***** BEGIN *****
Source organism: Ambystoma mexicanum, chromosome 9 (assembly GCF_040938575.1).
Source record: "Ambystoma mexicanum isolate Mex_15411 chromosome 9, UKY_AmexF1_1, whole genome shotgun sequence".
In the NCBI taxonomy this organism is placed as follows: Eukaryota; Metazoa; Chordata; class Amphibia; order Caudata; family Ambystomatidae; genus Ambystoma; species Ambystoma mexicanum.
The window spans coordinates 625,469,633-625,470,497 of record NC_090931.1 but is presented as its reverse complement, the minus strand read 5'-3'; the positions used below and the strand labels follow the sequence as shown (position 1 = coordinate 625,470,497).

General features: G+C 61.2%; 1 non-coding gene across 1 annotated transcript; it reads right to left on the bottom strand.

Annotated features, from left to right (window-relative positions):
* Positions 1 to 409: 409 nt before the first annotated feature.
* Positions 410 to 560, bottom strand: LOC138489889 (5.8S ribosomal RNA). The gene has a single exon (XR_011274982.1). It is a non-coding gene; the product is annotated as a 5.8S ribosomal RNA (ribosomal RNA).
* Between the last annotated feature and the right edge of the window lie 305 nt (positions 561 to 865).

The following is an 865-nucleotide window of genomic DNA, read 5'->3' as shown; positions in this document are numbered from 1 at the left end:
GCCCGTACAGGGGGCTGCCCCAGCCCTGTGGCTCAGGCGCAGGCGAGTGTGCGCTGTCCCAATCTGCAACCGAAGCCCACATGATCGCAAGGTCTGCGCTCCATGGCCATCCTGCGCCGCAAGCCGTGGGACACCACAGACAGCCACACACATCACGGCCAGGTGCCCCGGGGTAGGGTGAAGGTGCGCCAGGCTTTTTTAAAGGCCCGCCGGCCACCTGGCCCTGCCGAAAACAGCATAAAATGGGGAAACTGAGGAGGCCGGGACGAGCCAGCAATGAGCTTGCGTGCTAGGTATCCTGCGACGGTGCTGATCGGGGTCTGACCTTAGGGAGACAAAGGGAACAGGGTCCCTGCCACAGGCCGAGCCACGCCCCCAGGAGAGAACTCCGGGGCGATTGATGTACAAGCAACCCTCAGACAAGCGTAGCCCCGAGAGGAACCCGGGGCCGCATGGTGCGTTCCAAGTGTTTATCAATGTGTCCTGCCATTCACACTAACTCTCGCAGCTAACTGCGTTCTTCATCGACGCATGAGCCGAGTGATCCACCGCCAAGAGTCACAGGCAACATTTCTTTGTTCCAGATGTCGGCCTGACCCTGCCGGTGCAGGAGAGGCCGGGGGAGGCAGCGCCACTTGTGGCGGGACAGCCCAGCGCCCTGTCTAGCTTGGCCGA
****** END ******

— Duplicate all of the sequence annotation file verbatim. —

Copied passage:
Source organism: Ambystoma mexicanum, chromosome 9 (assembly GCF_040938575.1).
Source record: "Ambystoma mexicanum isolate Mex_15411 chromosome 9, UKY_AmexF1_1, whole genome shotgun sequence".
In the NCBI taxonomy this organism is placed as follows: Eukaryota; Metazoa; Chordata; class Amphibia; order Caudata; family Ambystomatidae; genus Ambystoma; species Ambystoma mexicanum.
The window spans coordinates 625,469,633-625,470,497 of record NC_090931.1 but is presented as its reverse complement, the minus strand read 5'-3'; the positions used below and the strand labels follow the sequence as shown (position 1 = coordinate 625,470,497).

General features: G+C 61.2%; 1 non-coding gene across 1 annotated transcript; it reads right to left on the bottom strand.

Annotated features, from left to right (window-relative positions):
* Positions 1 to 409: 409 nt before the first annotated feature.
* Positions 410 to 560, bottom strand: LOC138489889 (5.8S ribosomal RNA). The gene has a single exon (XR_011274982.1). It is a non-coding gene; the product is annotated as a 5.8S ribosomal RNA (ribosomal RNA).
* Between the last annotated feature and the right edge of the window lie 305 nt (positions 561 to 865).

The following is an 865-nucleotide window of genomic DNA, read 5'->3' as shown; positions in this document are numbered from 1 at the left end:
GCCCGTACAGGGGGCTGCCCCAGCCCTGTGGCTCAGGCGCAGGCGAGTGTGCGCTGTCCCAATCTGCAACCGAAGCCCACATGATCGCAAGGTCTGCGCTCCATGGCCATCCTGCGCCGCAAGCCGTGGGACACCACAGACAGCCACACACATCACGGCCAGGTGCCCCGGGGTAGGGTGAAGGTGCGCCAGGCTTTTTTAAAGGCCCGCCGGCCACCTGGCCCTGCCGAAAACAGCATAAAATGGGGAAACTGAGGAGGCCGGGACGAGCCAGCAATGAGCTTGCGTGCTAGGTATCCTGCGACGGTGCTGATCGGGGTCTGACCTTAGGGAGACAAAGGGAACAGGGTCCCTGCCACAGGCCGAGCCACGCCCCCAGGAGAGAACTCCGGGGCGATTGATGTACAAGCAACCCTCAGACAAGCGTAGCCCCGAGAGGAACCCGGGGCCGCATGGTGCGTTCCAAGTGTTTATCAATGTGTCCTGCCATTCACACTAACTCTCGCAGCTAACTGCGTTCTTCATCGACGCATGAGCCGAGTGATCCACCGCCAAGAGTCACAGGCAACATTTCTTTGTTCCAGATGTCGGCCTGACCCTGCCGGTGCAGGAGAGGCCGGGGGAGGCAGCGCCACTTGTGGCGGGACAGCCCAGCGCCCTGTCTAGCTTGGCCGA